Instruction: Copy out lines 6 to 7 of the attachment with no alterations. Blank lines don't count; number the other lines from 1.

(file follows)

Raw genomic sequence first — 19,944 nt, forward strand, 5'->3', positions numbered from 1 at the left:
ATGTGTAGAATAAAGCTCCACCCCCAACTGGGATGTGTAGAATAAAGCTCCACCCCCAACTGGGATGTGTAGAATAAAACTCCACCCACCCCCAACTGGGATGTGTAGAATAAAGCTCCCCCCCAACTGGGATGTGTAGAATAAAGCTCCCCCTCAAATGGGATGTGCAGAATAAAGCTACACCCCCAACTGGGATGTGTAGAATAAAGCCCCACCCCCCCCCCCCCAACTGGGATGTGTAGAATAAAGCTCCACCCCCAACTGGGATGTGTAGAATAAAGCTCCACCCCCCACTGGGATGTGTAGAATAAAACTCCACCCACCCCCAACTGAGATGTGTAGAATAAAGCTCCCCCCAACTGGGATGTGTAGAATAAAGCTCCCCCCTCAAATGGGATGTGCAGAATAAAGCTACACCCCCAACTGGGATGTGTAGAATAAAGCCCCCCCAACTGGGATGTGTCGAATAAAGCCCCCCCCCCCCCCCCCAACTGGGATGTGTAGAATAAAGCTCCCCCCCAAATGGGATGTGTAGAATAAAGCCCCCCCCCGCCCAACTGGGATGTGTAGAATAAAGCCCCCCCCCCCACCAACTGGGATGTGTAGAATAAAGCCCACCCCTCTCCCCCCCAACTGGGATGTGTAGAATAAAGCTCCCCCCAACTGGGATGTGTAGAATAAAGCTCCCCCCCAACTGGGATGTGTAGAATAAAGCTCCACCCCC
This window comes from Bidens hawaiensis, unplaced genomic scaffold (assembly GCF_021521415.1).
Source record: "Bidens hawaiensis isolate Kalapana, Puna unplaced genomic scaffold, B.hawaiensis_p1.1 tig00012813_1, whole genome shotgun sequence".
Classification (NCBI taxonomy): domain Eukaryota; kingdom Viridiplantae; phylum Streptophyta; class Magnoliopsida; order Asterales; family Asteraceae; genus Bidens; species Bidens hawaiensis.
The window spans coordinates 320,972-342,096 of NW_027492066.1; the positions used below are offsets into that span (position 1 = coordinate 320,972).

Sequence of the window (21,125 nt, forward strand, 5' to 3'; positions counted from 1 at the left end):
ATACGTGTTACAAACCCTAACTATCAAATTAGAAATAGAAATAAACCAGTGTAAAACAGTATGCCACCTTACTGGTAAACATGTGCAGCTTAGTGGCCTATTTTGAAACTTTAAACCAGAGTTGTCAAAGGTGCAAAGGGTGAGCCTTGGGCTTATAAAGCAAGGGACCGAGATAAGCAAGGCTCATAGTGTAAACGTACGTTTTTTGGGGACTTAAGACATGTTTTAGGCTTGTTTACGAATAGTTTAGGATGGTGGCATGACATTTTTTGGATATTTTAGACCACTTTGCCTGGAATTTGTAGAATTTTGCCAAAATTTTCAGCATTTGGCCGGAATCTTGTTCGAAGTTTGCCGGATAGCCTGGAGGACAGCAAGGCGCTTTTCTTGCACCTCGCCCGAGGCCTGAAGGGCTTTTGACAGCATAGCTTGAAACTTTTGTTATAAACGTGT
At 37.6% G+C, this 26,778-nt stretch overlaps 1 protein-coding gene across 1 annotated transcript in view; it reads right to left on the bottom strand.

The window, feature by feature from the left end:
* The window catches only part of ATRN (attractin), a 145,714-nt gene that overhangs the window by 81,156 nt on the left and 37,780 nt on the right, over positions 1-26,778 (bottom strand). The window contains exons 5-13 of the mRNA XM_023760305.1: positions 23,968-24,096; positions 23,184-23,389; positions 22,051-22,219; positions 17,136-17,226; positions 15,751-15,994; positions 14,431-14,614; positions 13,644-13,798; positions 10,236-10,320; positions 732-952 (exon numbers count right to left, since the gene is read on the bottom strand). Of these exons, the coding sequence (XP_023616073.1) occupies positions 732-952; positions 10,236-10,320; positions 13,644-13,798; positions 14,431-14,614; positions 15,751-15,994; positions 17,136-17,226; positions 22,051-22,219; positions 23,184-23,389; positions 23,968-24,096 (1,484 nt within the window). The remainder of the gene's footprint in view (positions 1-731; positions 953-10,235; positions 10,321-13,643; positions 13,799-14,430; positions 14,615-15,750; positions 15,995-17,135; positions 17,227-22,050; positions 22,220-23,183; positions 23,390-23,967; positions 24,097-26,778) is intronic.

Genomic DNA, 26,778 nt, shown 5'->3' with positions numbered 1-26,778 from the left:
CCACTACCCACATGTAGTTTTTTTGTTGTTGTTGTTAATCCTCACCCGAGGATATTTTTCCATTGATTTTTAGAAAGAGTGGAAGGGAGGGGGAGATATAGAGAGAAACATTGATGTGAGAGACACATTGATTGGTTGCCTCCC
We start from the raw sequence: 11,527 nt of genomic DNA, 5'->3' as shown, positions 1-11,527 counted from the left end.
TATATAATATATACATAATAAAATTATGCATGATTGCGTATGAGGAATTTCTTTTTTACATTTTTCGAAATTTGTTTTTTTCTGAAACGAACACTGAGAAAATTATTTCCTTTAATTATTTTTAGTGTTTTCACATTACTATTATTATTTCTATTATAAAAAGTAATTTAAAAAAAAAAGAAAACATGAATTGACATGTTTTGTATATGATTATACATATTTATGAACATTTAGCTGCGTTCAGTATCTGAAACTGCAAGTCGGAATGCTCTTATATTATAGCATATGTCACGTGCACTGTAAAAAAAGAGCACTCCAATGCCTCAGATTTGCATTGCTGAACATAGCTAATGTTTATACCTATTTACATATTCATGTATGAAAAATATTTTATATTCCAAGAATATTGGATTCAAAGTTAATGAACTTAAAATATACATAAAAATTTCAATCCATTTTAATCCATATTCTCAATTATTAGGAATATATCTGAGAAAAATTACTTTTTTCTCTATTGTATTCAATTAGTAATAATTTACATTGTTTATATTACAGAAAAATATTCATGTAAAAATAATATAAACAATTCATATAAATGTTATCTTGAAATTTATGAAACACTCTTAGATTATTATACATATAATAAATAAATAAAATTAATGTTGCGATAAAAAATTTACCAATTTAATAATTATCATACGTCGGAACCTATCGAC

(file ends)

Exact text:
The window spans coordinates 320,972-342,096 of NW_027492066.1; the positions used below are offsets into that span (position 1 = coordinate 320,972).

Sequence of the window (21,125 nt, forward strand, 5' to 3'; positions counted from 1 at the left end):